Monday, March 23, 2009
Superlongevity: Live to be 200? What happens to Medicare, social security then?
Early Monday March 23, 2009 ABC “Good Morning America” presented a brief report on Dr. Mehmet Oz and “superlongevity.” The claim is that even in less than ten years we could have the ability to double life spans. Age 99 could become the new 50.
Some of the tricks include severe caloric restriction starting in early adulthood (maybe after childbirth) and the growing of organs from animals with stem cell implants (livers, pancreas, arteries, even hearts). The research is going on at Wake Forest.
The link for the excerpt from Oz’s new book (“You: Being Beautiful”) is here.
There will be a more detailed report on Oprah Winfrey’s show Tuesday March 24.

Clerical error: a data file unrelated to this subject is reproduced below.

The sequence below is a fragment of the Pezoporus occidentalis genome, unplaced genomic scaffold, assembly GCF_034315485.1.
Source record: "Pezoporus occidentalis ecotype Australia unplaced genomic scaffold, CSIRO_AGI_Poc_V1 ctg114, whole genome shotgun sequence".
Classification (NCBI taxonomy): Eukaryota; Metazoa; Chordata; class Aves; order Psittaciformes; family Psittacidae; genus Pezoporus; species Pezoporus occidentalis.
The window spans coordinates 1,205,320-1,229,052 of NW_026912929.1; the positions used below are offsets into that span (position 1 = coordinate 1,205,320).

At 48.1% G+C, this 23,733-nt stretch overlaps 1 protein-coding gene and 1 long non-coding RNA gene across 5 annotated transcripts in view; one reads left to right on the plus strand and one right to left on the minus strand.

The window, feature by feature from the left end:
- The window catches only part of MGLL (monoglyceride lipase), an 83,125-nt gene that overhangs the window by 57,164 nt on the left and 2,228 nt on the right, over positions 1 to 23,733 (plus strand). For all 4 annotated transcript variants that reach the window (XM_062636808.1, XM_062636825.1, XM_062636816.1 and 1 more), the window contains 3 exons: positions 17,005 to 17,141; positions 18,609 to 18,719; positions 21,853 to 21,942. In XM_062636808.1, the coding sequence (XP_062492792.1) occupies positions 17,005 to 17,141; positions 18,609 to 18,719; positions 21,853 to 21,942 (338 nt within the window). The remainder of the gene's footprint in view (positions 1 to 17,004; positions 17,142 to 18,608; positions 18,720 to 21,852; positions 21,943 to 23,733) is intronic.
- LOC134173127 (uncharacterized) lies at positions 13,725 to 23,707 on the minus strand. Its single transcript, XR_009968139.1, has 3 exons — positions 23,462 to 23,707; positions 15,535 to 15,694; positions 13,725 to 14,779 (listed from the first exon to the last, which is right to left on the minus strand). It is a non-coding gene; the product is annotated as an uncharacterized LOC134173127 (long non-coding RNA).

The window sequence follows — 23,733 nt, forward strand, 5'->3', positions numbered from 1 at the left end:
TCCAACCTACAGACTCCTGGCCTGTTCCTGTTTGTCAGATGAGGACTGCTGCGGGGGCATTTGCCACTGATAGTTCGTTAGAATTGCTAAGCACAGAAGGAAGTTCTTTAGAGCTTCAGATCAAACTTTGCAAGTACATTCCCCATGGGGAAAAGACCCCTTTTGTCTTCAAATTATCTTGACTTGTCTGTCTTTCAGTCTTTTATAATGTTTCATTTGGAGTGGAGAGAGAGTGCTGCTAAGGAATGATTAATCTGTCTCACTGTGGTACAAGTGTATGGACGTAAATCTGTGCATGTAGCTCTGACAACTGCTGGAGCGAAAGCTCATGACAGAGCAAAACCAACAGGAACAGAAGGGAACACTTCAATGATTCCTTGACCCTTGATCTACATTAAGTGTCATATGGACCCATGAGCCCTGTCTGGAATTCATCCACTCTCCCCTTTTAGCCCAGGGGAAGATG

It’s not clear if these measures are of any help to the aged now. But the possibility obviously raises new public policy questions. Will employers keep the super longlived working longer? Will we have to raise the retirement age (for social security) into the 100+ range? What happens with Medicare? How will the demographics of having more or fewer children interact with longevity?
Think of this another way, though. Super-longevity would give the individual more time for "dollar cost averaging" in the stock market and more ability to weather downturns.